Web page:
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Coronavirus: Why concept of 'EQ' is the key leadership quality firms will seek out

Lianna Brinded
Head of Yahoo Finance UK
Group of young adults, photographed from above, on various painted tarmac surface, at sunrise. (Getty)

The coronavirus pandemic has put leadership — the good and the bad — into the spotlight.

But throughout the crisis, executives from around the world have pointed out that empathy, vulnerability, and honesty is the key for being a great leader and colleague. Above all, when this crisis is over, executives say that these will be key attributes for when they look for the next generation of the workforce.

Emotional intelligence, or emotional quotient, is vital to our success in the workplace and it is something employers are on the lookout for when hiring. Essentially, IQ is knowing things and EQ is knowing people.

Ranked one of the top 10 skills that employees need to possess to thrive at work by the World Economic Forum, EQ affects our self-awareness, how we interact with colleagues, bosses and clients and impacts how we make personal decisions. 

Gathering for a DIAL Global Digital Summit, where Verizon Media is a strategic partner, leaders at the world’s largest organisations discussed how companies can lead and win through inclusion and how organisations can craft better inclusion strategies for a competitive edge.

In the fifth session, entitled “Future-proofing the workplace and shaping the new and better ‘normal’ with people at its core,” executive leaders explained how they’re preparing for the future, however uncertain that may be, and tell us about their perception and challenges ahead in our new world of work.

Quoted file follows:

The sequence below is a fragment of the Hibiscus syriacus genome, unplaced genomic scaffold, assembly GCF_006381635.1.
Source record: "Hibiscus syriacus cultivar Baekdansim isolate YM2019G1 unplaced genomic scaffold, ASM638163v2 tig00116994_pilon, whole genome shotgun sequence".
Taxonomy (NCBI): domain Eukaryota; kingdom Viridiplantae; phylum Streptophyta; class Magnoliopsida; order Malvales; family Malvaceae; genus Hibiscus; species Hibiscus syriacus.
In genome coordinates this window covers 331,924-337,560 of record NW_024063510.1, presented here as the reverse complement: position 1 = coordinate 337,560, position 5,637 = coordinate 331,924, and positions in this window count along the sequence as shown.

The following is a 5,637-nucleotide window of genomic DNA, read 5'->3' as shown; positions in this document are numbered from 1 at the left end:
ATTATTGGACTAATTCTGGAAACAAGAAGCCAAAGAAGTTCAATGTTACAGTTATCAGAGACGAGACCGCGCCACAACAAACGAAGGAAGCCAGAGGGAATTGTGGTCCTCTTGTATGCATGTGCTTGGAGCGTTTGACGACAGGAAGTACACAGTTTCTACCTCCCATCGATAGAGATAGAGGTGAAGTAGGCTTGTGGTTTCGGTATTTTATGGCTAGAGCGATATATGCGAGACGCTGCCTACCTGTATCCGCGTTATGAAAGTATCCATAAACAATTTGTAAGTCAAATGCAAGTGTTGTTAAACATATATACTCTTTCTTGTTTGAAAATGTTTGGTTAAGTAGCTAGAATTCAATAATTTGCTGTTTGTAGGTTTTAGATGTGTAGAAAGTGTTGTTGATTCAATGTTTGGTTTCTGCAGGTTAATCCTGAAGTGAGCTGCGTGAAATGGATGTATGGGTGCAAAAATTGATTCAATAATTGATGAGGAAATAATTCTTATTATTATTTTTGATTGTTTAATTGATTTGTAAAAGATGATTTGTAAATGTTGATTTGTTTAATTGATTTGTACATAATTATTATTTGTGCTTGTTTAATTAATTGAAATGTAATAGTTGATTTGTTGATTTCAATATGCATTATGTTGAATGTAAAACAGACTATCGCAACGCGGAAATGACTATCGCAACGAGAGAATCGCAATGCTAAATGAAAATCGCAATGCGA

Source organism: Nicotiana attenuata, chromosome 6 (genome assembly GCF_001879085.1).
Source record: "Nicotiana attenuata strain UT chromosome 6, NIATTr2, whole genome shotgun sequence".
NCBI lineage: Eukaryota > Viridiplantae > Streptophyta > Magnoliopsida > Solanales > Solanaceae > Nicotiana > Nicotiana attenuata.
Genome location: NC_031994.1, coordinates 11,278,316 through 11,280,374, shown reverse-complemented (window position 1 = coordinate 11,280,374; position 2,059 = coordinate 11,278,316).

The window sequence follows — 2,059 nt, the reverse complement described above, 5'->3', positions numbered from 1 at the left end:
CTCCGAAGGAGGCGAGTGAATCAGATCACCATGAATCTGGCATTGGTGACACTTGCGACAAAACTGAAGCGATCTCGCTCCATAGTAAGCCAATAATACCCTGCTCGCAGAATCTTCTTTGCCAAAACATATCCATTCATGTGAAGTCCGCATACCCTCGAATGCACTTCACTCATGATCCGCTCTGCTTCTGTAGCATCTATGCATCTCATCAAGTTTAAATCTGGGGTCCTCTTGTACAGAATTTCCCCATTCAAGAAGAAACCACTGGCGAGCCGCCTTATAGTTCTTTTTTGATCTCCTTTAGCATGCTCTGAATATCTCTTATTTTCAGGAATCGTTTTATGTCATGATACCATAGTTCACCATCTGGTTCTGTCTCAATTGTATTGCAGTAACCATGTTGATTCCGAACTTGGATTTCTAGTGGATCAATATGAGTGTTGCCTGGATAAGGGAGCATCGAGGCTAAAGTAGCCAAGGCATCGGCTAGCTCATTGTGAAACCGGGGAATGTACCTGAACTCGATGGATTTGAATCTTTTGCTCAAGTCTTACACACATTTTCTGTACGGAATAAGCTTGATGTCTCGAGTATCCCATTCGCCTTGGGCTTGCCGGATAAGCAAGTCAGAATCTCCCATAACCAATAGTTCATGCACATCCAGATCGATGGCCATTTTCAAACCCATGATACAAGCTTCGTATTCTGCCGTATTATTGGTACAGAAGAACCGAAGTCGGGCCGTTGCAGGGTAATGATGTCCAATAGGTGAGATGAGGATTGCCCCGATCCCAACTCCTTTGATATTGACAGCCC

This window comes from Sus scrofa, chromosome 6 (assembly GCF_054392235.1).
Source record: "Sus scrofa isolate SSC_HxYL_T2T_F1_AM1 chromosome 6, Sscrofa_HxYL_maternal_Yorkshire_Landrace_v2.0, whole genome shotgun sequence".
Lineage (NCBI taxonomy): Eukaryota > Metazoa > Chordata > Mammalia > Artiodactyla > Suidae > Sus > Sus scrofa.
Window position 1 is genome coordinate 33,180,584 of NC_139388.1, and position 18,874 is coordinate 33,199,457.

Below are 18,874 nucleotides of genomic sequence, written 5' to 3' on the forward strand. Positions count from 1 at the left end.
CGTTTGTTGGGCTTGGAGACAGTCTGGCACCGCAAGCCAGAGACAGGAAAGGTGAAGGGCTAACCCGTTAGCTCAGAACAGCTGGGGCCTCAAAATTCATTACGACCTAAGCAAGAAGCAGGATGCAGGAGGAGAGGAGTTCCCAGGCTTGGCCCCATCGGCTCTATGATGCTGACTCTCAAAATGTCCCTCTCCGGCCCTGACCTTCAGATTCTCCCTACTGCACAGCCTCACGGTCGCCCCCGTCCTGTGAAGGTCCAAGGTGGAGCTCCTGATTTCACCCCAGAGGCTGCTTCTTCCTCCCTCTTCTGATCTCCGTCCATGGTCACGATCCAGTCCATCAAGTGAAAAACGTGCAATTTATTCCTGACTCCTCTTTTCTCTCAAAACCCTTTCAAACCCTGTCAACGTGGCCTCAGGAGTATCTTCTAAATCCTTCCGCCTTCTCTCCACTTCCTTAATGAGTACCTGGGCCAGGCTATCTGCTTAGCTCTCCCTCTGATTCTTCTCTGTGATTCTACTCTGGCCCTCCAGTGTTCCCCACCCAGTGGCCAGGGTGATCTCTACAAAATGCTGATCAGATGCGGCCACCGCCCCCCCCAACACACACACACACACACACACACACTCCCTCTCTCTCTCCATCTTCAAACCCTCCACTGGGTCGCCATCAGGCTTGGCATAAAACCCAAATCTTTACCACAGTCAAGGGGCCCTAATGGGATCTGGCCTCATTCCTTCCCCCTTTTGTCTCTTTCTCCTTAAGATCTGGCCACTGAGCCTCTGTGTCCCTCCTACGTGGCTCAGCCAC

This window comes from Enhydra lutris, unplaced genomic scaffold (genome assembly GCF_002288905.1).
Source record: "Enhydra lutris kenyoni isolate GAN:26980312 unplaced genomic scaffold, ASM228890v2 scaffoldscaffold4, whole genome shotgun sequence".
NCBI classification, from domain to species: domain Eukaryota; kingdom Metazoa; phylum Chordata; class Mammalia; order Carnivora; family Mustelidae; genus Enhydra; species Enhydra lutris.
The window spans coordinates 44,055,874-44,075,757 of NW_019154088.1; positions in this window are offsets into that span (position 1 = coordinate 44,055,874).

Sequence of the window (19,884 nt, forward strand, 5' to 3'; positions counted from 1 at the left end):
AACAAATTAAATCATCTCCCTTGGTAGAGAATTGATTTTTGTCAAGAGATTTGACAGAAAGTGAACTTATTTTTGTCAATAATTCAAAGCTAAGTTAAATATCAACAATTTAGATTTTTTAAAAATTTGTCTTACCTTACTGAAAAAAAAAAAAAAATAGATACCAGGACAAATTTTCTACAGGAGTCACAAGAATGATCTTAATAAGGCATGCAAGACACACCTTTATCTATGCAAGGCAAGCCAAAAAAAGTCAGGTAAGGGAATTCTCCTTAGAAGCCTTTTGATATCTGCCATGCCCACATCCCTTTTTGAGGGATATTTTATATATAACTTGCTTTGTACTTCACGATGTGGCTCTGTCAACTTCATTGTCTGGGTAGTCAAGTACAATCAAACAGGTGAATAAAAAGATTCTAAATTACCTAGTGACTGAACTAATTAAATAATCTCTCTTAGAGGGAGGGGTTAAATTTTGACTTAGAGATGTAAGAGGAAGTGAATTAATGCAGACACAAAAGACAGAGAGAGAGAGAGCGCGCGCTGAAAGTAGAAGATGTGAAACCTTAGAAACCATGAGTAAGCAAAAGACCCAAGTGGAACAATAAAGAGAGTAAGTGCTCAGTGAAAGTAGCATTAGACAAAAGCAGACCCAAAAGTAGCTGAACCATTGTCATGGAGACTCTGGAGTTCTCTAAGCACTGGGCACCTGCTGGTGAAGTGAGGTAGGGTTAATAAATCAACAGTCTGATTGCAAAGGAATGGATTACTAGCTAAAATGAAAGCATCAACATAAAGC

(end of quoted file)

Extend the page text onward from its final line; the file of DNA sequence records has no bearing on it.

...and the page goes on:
READ MORE: Why employers want to hire people with 'emotional intelligence'

Ann Pickering, Former CHRO & Chief of Staff, O2 (Telefonica UK) (TEF) said that “going forward, trustful and empathetic leadership” will continue to be the key to unlocking productivity at a company. She said that “employers need to keep up with employees” and regardless of what the “new normal” looks like, it always comes down to the culture.

She said that “I have always said, working at company should be like a hotel, not a prison. Staff should choose to want to stay, not just work here because it pays the bills.” Pickering added that by fostering an inclusive and empathetic culture ultimately has led to “huge amounts of discretionary effort” when it comes to work.

“Board effectiveness has never been more critical. Boards may not understand that they need to change or the way they lead needs to change, but that’s what required going forward,” she said.

Pickering’s thoughts were supported by a range of executives from previous sessions at the DIAL Global Digital Summit. Bosses at Siemens (SIE.DE), Just Eat (JET.L), and Verizon Media (VZ) said that the crisis has actually turbo-charged some positives changes and presented opportunities to make the world of work a better place — such as empathetic leadership.